Hydrotest, also known as the Hydrostatic test is a vital procedure in both construction and maintenance of the piping system. Before the new piping system runs into operation, it is necessary to make sure that, they are correctly commissioned, and are ready to use.
Also, proper maintenance of the piping system requires at some intervals (shutdowns). So, if any piping system susceptible to failure or leakage, it can be caught during preventive maintenance.
The processing industries may have many vessels and the piping network, that undergoes high-pressure. So it is required to perform a hydrotest to ensure ensures that the weld and flange joints are fitted properly by the fitters. It also ensures that used material is able to sustain the pressure, and the flowing fluid doesn’t leak out of the piping system.
Why to Perform Hydotest?
We must know the reasons behind the hydrotest performance. Let’s see some of the important points below-
Newly constructed piping systems are typically pressure tested. Older lines, that are already in service may be re-tested to ensure the piping system is still safe and reliable. Some times it is required to know if the same line is acceptable for the higher operating pressure or not for any modification in the system.
- To ensure the integrity of the piping system.
- To ensure the safety, reliability, and leak tightness of the pressurizes piping system.
- To check out the strength of weld joints and the materials used to carry the process.
- To inspect the flange joints.
- To ensure the smooth performance during the operational cycle
- To relieve the stresses from the system.
Types of Pressure Test
There are mainly two types of pressure test carried out in the industry-
- Hydro-static Test (Hydrotest)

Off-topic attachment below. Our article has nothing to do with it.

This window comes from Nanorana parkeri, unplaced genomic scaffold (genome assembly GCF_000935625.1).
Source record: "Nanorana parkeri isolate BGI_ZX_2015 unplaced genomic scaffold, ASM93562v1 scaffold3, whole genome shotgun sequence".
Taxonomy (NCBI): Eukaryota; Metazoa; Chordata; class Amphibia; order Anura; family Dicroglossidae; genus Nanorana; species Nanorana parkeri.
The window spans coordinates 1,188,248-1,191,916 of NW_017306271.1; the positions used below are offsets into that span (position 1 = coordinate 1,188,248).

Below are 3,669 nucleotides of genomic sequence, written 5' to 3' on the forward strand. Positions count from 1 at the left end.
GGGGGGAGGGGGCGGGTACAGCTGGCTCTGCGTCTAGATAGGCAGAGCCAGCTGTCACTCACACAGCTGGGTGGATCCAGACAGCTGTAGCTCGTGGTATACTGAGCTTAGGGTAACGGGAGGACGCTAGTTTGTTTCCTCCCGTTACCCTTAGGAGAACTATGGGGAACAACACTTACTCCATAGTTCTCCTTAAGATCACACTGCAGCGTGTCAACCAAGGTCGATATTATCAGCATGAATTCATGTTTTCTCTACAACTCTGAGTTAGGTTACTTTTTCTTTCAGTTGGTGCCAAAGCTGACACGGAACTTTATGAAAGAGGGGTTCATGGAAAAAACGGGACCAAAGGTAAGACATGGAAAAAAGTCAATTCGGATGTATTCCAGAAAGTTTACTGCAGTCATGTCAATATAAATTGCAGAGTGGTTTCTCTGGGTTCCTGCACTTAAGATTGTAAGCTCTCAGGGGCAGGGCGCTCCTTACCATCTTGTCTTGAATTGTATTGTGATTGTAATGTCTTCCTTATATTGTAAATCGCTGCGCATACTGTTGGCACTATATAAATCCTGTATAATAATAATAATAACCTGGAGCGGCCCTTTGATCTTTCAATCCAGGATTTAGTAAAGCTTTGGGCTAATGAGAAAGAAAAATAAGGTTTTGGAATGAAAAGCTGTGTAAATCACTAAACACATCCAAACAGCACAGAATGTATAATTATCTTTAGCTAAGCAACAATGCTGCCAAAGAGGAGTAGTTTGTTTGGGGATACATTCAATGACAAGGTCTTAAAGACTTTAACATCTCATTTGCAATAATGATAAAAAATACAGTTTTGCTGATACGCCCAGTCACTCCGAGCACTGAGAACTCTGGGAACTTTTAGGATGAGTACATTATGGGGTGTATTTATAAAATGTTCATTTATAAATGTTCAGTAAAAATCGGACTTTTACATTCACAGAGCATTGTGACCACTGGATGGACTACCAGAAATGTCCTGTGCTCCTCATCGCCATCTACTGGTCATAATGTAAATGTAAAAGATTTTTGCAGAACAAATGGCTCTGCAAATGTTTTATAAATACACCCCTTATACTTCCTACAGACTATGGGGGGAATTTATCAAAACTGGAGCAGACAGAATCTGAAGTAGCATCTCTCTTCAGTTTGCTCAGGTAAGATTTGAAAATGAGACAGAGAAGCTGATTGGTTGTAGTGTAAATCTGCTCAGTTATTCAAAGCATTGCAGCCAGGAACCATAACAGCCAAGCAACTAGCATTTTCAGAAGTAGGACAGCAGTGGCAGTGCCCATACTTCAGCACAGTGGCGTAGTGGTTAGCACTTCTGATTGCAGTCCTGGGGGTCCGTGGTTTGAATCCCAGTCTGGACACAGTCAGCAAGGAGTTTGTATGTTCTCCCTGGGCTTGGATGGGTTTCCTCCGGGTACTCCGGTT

- Pneumatic Test
The hydrotest is performed by using water as the test medium.
The pneumatic test is performed by using air, nitrogen, or any non-flammable gases.
In this article, we are going to talk about only hydrotest, So let’s understand the pressure-related terms below-
Pressure Related Terms
Pressure terms are as follows-
- Operating Pressure
- Design Pressure
- Maximum Allowable Working Pressure (MAWP)
- Hydro-test Pressure
An operating pressure is the amount of internal force applied to the inside walls of pipe and vessel during normal operating conditions. When a piping system is at its operating pressure, it generally runs at optimum performance.
Any failure to maintain operating pressure may cause the failure of the entire pressurized piping system.
Design Pressure is the pressure at which the system is designed. In other words, You can say design pressure is the maximum pressure, that the piping system can be exposed to.
Maximum Allowable Working Pressure (MAWP)
MAWP is the maximum pressure that the weakest component of the piping system can handle. This is based on design codes and standards, back-calculation (from the fabrication of the piping system.
The MAWP should be clearly mentioned for vessels or pipes to figure out what pressures the system can withstand.
Note: The MAWP does not remain the same throughout the life of the piping system, and it may reduce due to corrosion, wear, and fatigue.
The pressure at which the piping system is tested is always greater than the design pressure. If the system is hydro tested, it will never fail during operation.
Apparatus used for Hydro-test
Following are the main apparatus used during hydrotest-
- Pump – To create pressure inside the system
- Hose and fittings – To connect the pump, piping system, and other equipment
- Test medium – Most of the time water is used as a test medium
- Pressure Gauge – To measure inside pressure
- Temperature Gauge – To notify the allowable temperature
- Torch Flash – For visual inspection of leakage
- Torque wrench – For proper tightening of joints
- Supports- To fix the pipe or vessel, before the test starts
The pressure gauges should be calibrated within a year, and the pressure range of gauge should not be less than 1.5 & greater than 4 times the hydrotest pressure.
Water Selection Criteria for Hydrotest
Using impure water from a lake or pond without any prior treatment for hydro testing has the possibility of damaging the piping system.